Just 26 votes separated Centreville's Jim Mitchell from Springfield's Cathy Belter in Saturday's Democratic primary for the 37th District Senate seat, but that was enough for victory. With just 802 total votes cast, she won, 414 to 388.
Belter, 56, Springfield District representative on the School Board, will now face off against another Centreville resident, Republican Ken Cuccinelli in the Aug. 6 special election for Sen. Warren Barry's vacated seat.
"We started working on the campaign yesterday," she said on Monday. "And I hope to have a campaign office up and running, in a couple days, in the Fair Lakes area."
Mary Gormley, Belter's campaign manager for the primary, said Belter's supporters were thrilled with her win. "We know the most competent and capable person won," she said. "Cathy represents a moderate voice and will represent that district in an excellent way."
Besides being on Fairfax County's School Board, Belter was state PTA president. And during her 10-year stint on the national PTA Board, she was education chairman and legislative vice-president — instrumental in creating the national PTA's legislative program.
She also lobbied, met with Congress and discussed funding priorities with members of the state Department of Education. And she's currently chairman of the county School Board's legislative committee, promoting its legislative program in Richmond.
Gormley attributes Belter's primary victory to her strong ties in the educational community and "all the years she's devoted to advocacy for children in this area, as well as statewide and nationally." She says the biggest challenge in the upcoming race will be "to get the vote out" because it's a special election and because of people's busy lifestyles.
Belter wasn't surprised that Saturday's race was so close. However, she said, "I tried to touch base with as many people as possible. And [Sully District School Board representative] Kathy Smith was with me at the Stone Middle School polling site for a couple hours — and, with her School Board connections, that helped me."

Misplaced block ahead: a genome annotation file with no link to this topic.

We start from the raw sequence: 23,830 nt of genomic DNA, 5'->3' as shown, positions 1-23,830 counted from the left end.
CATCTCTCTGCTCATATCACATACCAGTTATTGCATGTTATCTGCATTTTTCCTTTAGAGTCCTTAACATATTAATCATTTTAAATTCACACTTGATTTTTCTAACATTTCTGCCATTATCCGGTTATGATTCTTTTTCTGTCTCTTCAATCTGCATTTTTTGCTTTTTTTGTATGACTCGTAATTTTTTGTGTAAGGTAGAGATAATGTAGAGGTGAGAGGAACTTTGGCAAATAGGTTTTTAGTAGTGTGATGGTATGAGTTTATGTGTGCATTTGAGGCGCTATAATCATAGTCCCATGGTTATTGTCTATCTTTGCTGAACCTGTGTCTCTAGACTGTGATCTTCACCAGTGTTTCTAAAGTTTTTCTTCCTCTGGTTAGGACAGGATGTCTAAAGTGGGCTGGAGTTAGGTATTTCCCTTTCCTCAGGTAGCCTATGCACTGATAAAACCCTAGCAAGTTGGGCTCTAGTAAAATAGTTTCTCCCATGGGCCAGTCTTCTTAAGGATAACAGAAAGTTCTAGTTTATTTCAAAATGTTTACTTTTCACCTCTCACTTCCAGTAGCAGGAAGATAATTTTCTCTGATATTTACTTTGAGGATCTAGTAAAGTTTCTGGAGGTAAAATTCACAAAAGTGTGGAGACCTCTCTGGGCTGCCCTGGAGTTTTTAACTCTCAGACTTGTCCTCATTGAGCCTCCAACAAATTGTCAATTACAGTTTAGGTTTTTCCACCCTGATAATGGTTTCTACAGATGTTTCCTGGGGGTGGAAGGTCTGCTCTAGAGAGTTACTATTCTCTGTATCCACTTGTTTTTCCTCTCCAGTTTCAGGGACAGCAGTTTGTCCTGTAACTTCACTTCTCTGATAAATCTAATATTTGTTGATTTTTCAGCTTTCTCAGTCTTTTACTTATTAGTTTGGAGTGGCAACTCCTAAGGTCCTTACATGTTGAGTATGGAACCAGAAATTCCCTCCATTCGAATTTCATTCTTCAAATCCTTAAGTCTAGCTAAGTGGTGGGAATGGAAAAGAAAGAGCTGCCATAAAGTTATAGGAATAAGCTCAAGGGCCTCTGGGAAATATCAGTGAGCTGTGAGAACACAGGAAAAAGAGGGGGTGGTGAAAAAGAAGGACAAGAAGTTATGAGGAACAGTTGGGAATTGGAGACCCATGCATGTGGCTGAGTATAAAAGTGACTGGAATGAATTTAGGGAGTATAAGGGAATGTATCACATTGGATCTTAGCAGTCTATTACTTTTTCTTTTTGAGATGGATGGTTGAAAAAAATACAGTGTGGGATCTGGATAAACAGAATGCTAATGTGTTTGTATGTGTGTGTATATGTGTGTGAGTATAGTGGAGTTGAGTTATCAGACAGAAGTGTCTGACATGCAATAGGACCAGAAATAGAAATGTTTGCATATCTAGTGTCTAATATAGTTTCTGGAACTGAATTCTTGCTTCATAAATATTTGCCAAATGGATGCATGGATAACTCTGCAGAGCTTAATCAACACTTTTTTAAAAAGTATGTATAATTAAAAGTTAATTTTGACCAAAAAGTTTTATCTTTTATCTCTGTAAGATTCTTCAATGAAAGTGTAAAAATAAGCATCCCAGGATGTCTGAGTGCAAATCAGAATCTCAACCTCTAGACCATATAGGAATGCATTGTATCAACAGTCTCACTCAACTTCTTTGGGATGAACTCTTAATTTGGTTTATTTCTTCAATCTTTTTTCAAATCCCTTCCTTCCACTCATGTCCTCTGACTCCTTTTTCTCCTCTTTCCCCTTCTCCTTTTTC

She also noted that lots of people worked the phones, making sure that people got out and voted. And Supervisor Sharon Bulova (D-Braddock) and Sen. Richard L. Saslaw (D-35th) sent out a letter on her behalf. Afterward, said Belter, she received a pledge of support in her race against Cuccinelli from the chairman of Sully's Democratic Committee.
She said the big issues in the special election will be education and transportation. Citing a General Assembly study concluding that Virginia has been underfunding education for the last few years, Belter says the state's funding formula should be examined and retooled because "it doesn't match the expanding population and the number of teachers we need in our classrooms." She also contends that the increased needs of ESOL children should be addressed.
On the whole, she believes she's better qualified to deal with public-education issues than her opponent. "He's a dad with young children and a wife who home-schools them," she said. "I have no problem with that, but their relationship with the public-school system is not there. And some of the delegates feel that the General Assembly plans to make education a big issue this year." (Belter and her husband Leonard have two grown children, Laura and Douglas).
Gormley, too, believes Belter is the best one for the Senate seat because "we need that moderate voice to connect with the General Assembly to make sure we get the funding we need in this area for our schools. And Cathy knows how to get the job done and work well with others [in the legislature]."
As for transportation, Belter believes the voters want a referendum on the possible sales-tax increase because "Richmond doesn't have the money" that Northern Virginia needs to ease its traffic woes.
"No one wants an increase in the sales tax," she said. "But people have the right to vote either yes or no. They're making the decision and have the opportunity to choose. My hope is that people will look around and say, 'I can't get out of this area because we need better roads and more public transportation.' The money wouldn't go to VDOT, but to the new Regional Transportation Authority to decide how it would be spent and to prioritize the projects."
Rosemary Lynch, past president of Fairfax County's Council of PTAs, said Belter would be a wonderful senator because "she's very common-sense, not extreme. She's a good leader and gets a lot of respect from people because she's a fair-minded person. I know she'll work very hard on behalf of people in her district because that's just the way Cathy is."
She said Belter's always been "ahead of the curve" in knowing the important issues in education. "She has a quiet way about her, but is very strong," said Lynch. "I've always admired the way she gets things done and, if there were anyone I wished I were like, it would be Cathy Belter."